Trump administration may seek more money from US allies hosting military forces

US Air Force planes conduct an exercise on April 12, 2017, at Kadena Air Base, Japan.

(CNN)The Trump administration has been internally discussing how to get countries that host US troops in times of peace to pay more of the cost of keeping those troops stationed there.

The term used to sum up one specific formula under consideration is "cost plus 50." That means that the United States would work to get countries to cover the full cost of the US military presence in their country, then also pay an additional 50% of that cost. The idea is that the host country gets a certain value with having a US military presence inside their own borders, and they should pay up.
Bloomberg was the first to report on the discussions.
A central pillar of the the Trump administration's foreign policy has been burden sharing, which has meant encouraging allies to pay a greater share of investment in collective defense. The administration views this policy as a fairer approach than allowing the burden to weigh so heavily on the US government's shoulders, according to US officials familiar with the idea.
    The US currently has a troop presence -- in some way, shape or form -- in more than 100 countries around the world. Some of the countries that host the highest number of US troops include Japan, South Korea, Germany, Qatar and the United Arab Emirates.
    Trump has already pushed NATO allies to put more money on the table to meet the alliance's 2% of GDP on defense spending guideline, which resulted in $100 billion in new defense spending commitments, said National Security Council spokesman Garrett Marquis.
    "Getting allies to increase their investment in our collective defense and ensure fairer burden-sharing has been a long-standing US goal," Marquis said. "The Administration is committed to getting the best deal for the American people elsewhere too, but will not comment on any ongoing deliberations regarding specific ideas."
    The NSC has asked the Pentagon for some cost estimates on the US troop and military equipment presence in these countries, according to a US official familiar with the matter. But the legality of "cost plus 50" is dubious, the official explained, given that it would include asking the countries to cover the bill for everything from salaries to equipment. With these details and technicalities in mind, it is clear that even if the idea morphed into actual policy, it would take a long time to sort out the specifics.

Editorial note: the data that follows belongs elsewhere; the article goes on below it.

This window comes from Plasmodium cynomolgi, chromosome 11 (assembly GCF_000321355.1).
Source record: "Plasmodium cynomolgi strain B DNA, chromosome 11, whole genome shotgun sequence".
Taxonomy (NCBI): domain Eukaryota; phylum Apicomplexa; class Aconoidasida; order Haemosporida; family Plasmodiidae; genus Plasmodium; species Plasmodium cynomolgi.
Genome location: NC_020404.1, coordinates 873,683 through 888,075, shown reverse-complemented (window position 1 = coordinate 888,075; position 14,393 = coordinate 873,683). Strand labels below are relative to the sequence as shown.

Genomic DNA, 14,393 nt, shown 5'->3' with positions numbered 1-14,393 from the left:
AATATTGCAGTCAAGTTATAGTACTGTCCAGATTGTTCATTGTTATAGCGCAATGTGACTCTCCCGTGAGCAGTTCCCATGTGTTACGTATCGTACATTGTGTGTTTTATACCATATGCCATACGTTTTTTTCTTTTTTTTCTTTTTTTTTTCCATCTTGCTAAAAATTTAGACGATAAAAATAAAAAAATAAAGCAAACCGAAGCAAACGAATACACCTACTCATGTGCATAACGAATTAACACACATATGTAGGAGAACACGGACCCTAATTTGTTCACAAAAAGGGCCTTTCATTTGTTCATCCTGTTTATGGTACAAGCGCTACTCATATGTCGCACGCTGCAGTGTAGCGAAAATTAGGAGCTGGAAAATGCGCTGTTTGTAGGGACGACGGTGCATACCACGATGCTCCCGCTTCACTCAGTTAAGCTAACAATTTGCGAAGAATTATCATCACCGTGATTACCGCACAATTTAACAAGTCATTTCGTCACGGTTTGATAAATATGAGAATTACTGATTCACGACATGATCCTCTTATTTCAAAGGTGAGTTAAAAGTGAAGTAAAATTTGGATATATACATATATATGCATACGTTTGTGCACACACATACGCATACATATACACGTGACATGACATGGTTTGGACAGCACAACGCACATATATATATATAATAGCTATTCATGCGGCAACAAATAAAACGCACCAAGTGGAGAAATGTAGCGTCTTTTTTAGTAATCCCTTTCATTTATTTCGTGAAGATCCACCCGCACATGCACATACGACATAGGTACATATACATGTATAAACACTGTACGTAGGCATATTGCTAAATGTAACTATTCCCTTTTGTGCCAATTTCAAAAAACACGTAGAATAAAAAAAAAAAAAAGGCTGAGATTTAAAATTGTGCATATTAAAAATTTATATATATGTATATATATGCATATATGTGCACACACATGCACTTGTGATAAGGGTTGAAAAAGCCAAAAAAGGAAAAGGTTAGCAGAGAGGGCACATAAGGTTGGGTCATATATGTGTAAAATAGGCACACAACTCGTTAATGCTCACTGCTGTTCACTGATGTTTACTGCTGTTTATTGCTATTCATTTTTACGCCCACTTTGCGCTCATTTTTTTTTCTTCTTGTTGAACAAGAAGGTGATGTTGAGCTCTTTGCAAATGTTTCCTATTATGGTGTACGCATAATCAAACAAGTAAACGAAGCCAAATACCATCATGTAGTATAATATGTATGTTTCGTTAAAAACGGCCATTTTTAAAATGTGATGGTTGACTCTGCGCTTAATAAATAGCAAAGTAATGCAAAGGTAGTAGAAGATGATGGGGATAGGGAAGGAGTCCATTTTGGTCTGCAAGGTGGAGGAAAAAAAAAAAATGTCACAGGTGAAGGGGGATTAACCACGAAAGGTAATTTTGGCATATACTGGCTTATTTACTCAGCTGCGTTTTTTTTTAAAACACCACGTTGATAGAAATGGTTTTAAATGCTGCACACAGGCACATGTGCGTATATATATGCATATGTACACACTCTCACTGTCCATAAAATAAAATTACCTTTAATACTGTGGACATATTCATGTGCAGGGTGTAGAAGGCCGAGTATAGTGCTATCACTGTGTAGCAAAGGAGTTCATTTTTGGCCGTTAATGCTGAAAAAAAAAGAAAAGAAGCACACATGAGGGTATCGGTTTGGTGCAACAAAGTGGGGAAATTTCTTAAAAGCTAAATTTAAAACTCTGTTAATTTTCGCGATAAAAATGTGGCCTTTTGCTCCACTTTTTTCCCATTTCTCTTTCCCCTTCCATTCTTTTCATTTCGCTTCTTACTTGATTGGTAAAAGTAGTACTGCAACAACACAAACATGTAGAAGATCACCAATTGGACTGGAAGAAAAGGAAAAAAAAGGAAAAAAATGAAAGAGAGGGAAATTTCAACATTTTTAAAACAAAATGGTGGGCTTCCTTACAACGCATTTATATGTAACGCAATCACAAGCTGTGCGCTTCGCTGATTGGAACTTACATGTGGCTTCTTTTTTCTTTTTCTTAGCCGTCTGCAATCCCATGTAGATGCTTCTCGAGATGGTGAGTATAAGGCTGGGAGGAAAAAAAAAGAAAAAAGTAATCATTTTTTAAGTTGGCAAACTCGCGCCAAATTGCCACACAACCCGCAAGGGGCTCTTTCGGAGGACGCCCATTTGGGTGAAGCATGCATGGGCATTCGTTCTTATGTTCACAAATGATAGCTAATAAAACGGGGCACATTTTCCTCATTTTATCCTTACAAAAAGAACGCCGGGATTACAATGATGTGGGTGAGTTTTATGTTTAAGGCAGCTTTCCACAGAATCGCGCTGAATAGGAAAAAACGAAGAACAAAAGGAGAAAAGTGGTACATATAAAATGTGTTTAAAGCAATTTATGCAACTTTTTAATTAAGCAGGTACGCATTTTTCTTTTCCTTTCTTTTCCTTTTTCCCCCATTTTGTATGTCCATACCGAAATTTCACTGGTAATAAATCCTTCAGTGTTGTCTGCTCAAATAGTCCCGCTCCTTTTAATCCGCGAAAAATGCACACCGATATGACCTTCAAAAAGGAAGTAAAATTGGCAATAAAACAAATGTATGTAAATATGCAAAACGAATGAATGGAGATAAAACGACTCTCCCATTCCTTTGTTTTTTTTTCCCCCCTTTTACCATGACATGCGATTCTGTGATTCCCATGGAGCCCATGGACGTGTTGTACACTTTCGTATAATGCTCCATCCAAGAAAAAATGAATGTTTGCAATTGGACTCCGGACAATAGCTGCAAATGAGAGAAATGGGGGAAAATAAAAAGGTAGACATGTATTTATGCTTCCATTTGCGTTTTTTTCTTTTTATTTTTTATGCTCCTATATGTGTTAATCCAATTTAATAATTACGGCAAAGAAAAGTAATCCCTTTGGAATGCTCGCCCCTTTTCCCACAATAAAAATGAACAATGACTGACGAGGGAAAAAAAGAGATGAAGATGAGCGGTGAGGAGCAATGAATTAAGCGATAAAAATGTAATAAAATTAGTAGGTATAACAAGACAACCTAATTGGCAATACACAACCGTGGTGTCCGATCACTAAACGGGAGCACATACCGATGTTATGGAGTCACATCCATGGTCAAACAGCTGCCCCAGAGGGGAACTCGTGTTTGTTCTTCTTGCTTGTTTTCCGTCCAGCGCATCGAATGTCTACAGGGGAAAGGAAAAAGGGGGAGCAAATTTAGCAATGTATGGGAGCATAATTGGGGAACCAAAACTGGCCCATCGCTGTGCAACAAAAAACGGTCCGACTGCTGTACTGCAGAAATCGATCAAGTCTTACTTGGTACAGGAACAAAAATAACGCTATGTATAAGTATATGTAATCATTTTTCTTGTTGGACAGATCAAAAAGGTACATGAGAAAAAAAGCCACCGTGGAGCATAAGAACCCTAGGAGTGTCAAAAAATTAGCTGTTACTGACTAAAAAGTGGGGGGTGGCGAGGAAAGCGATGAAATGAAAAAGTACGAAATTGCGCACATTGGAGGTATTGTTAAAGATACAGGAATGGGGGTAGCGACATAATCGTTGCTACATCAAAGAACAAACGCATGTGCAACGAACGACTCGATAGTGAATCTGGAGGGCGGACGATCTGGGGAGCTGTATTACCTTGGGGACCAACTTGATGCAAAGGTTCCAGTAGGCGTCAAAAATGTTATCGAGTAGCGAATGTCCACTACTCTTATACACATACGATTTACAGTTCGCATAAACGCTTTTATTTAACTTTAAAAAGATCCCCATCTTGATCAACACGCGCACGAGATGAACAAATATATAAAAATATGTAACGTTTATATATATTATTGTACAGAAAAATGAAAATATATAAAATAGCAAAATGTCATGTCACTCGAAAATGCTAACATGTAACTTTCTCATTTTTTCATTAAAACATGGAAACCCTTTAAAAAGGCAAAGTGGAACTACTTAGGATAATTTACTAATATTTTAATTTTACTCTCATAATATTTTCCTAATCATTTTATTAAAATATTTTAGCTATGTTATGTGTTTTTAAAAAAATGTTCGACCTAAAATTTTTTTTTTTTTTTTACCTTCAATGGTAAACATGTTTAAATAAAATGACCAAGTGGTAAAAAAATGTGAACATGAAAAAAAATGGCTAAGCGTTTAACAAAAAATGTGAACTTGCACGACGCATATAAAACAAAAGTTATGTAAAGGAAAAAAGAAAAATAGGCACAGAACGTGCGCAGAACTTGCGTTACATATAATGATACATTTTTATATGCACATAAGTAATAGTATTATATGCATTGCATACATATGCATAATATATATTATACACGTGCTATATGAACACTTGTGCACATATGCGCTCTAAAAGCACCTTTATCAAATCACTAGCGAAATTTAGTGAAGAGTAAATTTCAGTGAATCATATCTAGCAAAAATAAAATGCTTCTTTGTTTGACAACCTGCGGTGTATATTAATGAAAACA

The exact term has not been used in negotiations with allies, an administration official tells CNN. At this point, they said, it is more of an internal marker or motivator. The negotiations to get allies to pay more for hosting US troops will be handled on a "case by case" basis.
    In recent weeks, the US and South Korea reached an agreement on the cost of keeping nearly 30,000 troops in South Korea. The deal, dubbed the "Korea-US Special Measures Agreement," was signed this week and resulted in the South Koreans paying the US more than $900 million for the next year, an increase of about 8% from what they had been paying.
    Those US-South Korea negotiations, however, were strenuous due to Trump's demands that the South Koreans pay more than before.
      The negotiators missed the deadline and ultimately, when they came to an agreement, it fell short of the goal that Trump had laid out by hundreds of millions. That back and forth demonstrates the challenge of getting countries to cough up more money. In some cases, a "cost plus 50" model would amount to more than five times what some countries are currently paying. It could also unleash conversations about whether those countries really want the US troops in their country at all.
      Diplomats who have heard the idea through news reports have been stunned, but not surprised. A European diplomat described the idea as a "big deal" and called it politically "incredible" as it would further erode the Trump administration's relations with US allies.